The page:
pos=-1;
}
else if((left==1)&&(center==1)&&(right==0)){
pos=1;
}
else if((left==1) && (center==0) && (right==1)){
pos=0;
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output = 0;
//Isum = 0;
}
else if((left==0)&&(center==0)&&(right==1)){
pos=-0.5;
}
else if((left==1)&&(center==0)&&(right==0)){
pos=0.5;
}
else if((left==1)&&(center==1)&&(right==1)){
pos = lastpos;
}
else if((left==1)&&(center==1)&&(right==1)){
pos = lastpos;
}
else
pos=0;
//scale the output of the IR sensor array
return pos*IRScaleFactor;
}

/* Function to drive robot left. One motor is sped up while the other motor is slowed down in order to turn
quickly */
void left(int current_pwm, int dir_pwm){
constrainedPWML = constrain((current_pwm - dir_pwm/2),motorMinSpeed,motorMaxSpeed);
constrainedPWMR = constrain((current_pwm + dir_pwm/2),motorMinSpeed,motorMaxSpeed) +
motorOffsetR;
digitalWrite(rmotor_dir, LOW);
digitalWrite(lmotor_dir, HIGH);
digitalWrite(rmotor_brake, LOW);
digitalWrite(lmotor_brake, LOW);
analogWrite(lmotor_PWM, constrainedPWML);
analogWrite(rmotor_PWM, constrainedPWMR);
//remember last direction
lastpos = -1;
}

/* Function to drive robot right. One motor is sped up while the other mode is slowed down in order to turn
quickly */
void right(int current_pwm, int dir_pwm){
constrainedPWML = constrain((current_pwm + dir_pwm/2),motorMinSpeed,motorMaxSpeed);
constrainedPWMR = constrain((current_pwm - dir_pwm/2),motorMinSpeed,motorMaxSpeed +
motorOffsetR);
digitalWrite(rmotor_dir, LOW);
digitalWrite(lmotor_dir, HIGH);
digitalWrite(rmotor_brake, LOW);
digitalWrite(lmotor_brake, LOW);
analogWrite(lmotor_PWM, constrainedPWML);
analogWrite(rmotor_PWM, constrainedPWMR);
//remember last direction
lastpos = 1;
}

/* Function to drive robot forward. Both motors are driven forward at the same speed with a small offset to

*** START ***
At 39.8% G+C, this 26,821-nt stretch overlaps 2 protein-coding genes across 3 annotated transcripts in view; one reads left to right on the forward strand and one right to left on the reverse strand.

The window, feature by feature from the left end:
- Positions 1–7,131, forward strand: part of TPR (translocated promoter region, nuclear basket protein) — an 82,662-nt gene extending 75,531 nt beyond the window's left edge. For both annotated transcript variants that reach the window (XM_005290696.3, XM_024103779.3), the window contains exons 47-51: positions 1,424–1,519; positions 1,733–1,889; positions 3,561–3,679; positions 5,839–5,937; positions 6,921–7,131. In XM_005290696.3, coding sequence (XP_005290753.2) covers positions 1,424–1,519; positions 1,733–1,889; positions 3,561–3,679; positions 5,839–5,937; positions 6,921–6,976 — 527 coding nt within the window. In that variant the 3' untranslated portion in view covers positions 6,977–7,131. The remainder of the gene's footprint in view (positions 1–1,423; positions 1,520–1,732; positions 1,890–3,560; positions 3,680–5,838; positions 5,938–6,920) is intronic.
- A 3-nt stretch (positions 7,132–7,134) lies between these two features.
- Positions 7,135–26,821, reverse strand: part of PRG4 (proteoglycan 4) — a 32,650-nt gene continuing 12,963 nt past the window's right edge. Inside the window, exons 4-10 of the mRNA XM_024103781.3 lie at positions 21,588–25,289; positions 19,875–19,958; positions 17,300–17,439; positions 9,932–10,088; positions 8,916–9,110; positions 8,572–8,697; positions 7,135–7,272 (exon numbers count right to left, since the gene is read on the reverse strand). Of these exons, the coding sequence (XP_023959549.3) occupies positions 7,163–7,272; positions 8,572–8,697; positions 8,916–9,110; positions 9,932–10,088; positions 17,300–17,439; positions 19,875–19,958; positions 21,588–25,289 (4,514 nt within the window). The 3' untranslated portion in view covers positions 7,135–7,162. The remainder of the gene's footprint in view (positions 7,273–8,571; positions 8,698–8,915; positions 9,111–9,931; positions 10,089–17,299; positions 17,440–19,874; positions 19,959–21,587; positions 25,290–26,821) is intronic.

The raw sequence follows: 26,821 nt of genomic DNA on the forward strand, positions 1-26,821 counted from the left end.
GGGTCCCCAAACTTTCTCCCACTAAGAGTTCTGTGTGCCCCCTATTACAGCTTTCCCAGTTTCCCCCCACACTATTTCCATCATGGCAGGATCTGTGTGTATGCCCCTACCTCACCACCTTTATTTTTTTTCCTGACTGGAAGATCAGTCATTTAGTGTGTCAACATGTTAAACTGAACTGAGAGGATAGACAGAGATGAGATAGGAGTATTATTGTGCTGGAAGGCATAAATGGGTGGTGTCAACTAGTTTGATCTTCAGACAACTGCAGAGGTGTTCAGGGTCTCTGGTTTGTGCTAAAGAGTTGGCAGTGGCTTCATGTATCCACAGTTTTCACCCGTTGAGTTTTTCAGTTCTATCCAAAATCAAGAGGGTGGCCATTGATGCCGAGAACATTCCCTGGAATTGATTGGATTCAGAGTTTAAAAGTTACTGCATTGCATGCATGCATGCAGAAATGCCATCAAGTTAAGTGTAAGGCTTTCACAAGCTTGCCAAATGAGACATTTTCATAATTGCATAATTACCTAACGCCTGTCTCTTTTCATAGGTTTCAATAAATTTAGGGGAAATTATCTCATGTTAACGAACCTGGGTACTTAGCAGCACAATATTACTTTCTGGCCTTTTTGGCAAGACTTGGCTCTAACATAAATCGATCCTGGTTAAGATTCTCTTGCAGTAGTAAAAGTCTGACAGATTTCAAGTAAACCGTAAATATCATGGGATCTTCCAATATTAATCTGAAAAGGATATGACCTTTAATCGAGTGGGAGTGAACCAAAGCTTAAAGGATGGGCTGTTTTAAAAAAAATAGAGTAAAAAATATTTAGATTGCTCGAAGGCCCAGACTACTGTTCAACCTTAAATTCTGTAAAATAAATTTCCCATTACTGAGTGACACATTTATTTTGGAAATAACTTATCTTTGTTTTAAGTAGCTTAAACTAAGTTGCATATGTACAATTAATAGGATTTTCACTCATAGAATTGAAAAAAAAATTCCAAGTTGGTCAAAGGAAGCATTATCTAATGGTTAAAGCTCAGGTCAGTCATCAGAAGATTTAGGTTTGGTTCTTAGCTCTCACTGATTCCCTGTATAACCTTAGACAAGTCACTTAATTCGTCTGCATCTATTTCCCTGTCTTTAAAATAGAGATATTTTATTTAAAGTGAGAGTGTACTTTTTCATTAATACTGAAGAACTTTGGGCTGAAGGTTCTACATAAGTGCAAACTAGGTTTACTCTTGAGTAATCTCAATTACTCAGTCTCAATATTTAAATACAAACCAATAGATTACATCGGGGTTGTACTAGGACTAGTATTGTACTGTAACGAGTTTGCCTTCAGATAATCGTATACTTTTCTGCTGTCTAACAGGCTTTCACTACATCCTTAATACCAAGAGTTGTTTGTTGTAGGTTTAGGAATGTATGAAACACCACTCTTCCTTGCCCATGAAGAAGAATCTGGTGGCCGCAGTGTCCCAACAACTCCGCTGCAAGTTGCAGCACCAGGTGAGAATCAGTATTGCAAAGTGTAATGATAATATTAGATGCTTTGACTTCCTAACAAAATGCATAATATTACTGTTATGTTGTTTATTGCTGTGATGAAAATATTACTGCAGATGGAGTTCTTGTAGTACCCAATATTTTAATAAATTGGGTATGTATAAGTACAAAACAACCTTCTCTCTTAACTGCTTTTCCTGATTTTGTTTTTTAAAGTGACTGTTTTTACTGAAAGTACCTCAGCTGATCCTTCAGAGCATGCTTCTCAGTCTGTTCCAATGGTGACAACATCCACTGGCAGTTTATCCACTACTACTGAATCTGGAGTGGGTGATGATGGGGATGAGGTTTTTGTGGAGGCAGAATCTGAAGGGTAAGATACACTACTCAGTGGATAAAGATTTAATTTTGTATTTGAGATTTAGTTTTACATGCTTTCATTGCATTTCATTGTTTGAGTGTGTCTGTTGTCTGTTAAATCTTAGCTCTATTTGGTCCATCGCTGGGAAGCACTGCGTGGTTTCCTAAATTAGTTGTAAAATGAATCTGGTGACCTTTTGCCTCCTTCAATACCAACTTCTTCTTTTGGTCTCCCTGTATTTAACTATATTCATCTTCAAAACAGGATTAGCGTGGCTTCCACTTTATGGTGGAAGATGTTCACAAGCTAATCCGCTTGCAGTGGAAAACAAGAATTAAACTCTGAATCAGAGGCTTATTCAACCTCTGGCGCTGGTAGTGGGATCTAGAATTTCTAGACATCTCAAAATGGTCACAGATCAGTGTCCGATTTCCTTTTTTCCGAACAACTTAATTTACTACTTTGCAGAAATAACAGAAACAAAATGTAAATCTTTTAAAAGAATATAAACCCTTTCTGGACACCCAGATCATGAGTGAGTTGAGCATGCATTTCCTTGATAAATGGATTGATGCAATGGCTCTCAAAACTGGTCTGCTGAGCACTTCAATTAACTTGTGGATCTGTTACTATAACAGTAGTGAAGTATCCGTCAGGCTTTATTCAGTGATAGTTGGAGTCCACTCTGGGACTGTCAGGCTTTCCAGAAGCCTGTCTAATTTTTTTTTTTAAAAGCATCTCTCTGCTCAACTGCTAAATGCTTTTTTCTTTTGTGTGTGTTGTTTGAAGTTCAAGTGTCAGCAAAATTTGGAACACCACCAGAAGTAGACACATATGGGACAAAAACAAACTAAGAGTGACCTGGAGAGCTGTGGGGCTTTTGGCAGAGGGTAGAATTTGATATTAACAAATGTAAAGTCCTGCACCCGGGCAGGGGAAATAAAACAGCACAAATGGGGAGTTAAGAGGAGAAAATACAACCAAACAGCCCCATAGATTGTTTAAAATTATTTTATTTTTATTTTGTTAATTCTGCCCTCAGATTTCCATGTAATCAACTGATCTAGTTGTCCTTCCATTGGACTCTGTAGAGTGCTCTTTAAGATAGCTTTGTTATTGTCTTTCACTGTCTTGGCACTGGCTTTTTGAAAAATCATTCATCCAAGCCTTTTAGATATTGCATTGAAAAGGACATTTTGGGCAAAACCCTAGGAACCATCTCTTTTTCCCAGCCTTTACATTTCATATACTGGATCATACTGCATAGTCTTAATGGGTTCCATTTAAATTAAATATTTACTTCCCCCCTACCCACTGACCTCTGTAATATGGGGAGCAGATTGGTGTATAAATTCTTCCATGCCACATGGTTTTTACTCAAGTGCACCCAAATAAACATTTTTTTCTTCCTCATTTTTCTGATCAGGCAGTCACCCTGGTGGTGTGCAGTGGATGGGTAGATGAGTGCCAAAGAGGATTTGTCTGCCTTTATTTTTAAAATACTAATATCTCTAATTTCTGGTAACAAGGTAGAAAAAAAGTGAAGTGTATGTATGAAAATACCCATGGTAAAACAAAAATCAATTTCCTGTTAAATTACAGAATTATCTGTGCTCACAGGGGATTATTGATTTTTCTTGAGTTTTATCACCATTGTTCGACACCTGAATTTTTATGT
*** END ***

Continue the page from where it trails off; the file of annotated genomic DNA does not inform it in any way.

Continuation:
account for slight mechanical differences. */
void forward(int pwm){
constrainedPWM = constrain(pwm,motorMinSpeed,motorMaxSpeed);
digitalWrite(rmotor_dir, LOW);
digitalWrite(lmotor_dir, HIGH);
digitalWrite(rmotor_brake, LOW);
digitalWrite(lmotor_brake, LOW);
analogWrite(rmotor_PWM, constrainedPWM + motorOffsetR);
19 | P a g e

analogWrite(lmotor_PWM, constrainedPWM);
//remember last direction
lastpos = 0;
}

/* Function to drive robot backwards. Both motors are driven forward at the same speed with a small offset
to account for slight mechanical differences. */
void backward(int pwm){
constrainedPWM = constrain(pwm,motorMinSpeed,motorMaxSpeed);
digitalWrite(rmotor_dir, HIGH);
digitalWrite(lmotor_dir, LOW);
digitalWrite(rmotor_brake, LOW);
digitalWrite(lmotor_brake, LOW);
analogWrite(rmotor_PWM, constrainedPWM + motorOffsetR);
analogWrite(lmotor_PWM, constrainedPWM);
//remember last direction
lastpos = 0;
}
C. Bill of Materials

D. Data sheet links
3299-3/8” Square Trim Potentiometer
http://www.bourns.com/pdfs/3299.pdf
LM317 3-Terminal Regulator
http://www.ti.com/lit/ds/symlink/lm117.pdf
NTE74HC14 Schmitt Trigger
http://www.nteinc.com/specs/7400to7499/pdf/nte74HC14.pdf
QRD1114 Reflectance Sensor
http://www.fairchildsemi.com/ds/QR/QRD1114.pdf
E. YouTube Link
https://www.youtube.com/watch?v=Dzxty2CPiTU – Operational video
Component Count Supplier Web link to product Unit Cost Total Cost
0.1 uF capacitor 1 Spark Fun https://www.sparkfun.com/products/8375 0.25 0.25
1.0k ohm resistor 1 Spark Fun https://www.sparkfun.com/products/8980 0.25 0.25
10k ohm linear potentiometer 1 Spark Fun https://www.sparkfun.com/products/9939 0.95 0.95
10k ohm resistor 3 Spark Fun https://www.sparkfun.com/products/8377 0.25 0.75
330 ohm resistor 3 Spark Fun https://www.sparkfun.com/products/8377 0.25 0.75
9V Alkaline Battery 1 Spark Fun https://www.sparkfun.com/products/10218 1.95 1.95
Adjustable voltage regulator (LM317T) 1 Spark Fun https://www.sparkfun.com/products/527 1.95 1.95
Amico 6V N20 298:1 geared motor + wheel 2 Amazon http://www.amazon.com/gp/product/B00BG9L8YG/ref=oh_details_o00_s00_i00?ie=UTF8&psc=1 12.26 24.52
Amico 9V battery holder 1 Amazon
http://www.amazon.com/Amico-Replacement-Battery-Holder-
Connector/dp/B0087ZU4UG/ref=sr_1_3?ie=UTF8&qid=1386385497&sr=8-
3&keywords=9V+battery+holder 4.57 4.57
Arduino Motor Shield R3 1 Amazon http://www.amazon.com/gp/product/B006UTE70E/ref=oh_details_o00_s00_i00?ie=UTF8&psc=1 25.95 25.95
Arduino Uno R2 1 Amazon http://www.amazon.com/gp/product/B004CG4CN4/ref=oh_details_o00_s01_i00?ie=UTF8&psc=1 29.95 29.95
Ball Caster - 3/8 in 1 Spark Fun https://www.sparkfun.com/products/8909 2.95 2.95
Inverting Schmitt Trigger (74HC14) 2 Amazon
http://www.amazon.com/microtivity-Pack-74HC14-Schmitt-Trigger-
Inverter/dp/B0092CRLBS/ref=sr_1_1?ie=UTF8&qid=1386588204&sr=8-
1&keywords=schmitt+trigger 1.50 2.99
IR Reflective Sensor (QRD1114) 3 Spark Fun https://www.sparkfun.com/products/246 1.13 3.39
M2 hex nut 4 McMaster Carr http://www.mcmaster.com/#94150A305 0.05 0.21
M2 x 12mm machine screw 4 McMaster Carr http://www.mcmaster.com/#90116A022 0.10 0.42
M3 hex nut 8 McMaster Carr http://www.mcmaster.com/#94150A325 0.03 0.25
M3 x 14mm machine screw 8 McMaster Carr http://www.mcmaster.com/#90116A157 0.08 0.63
Total: 102.68
Bill of Materials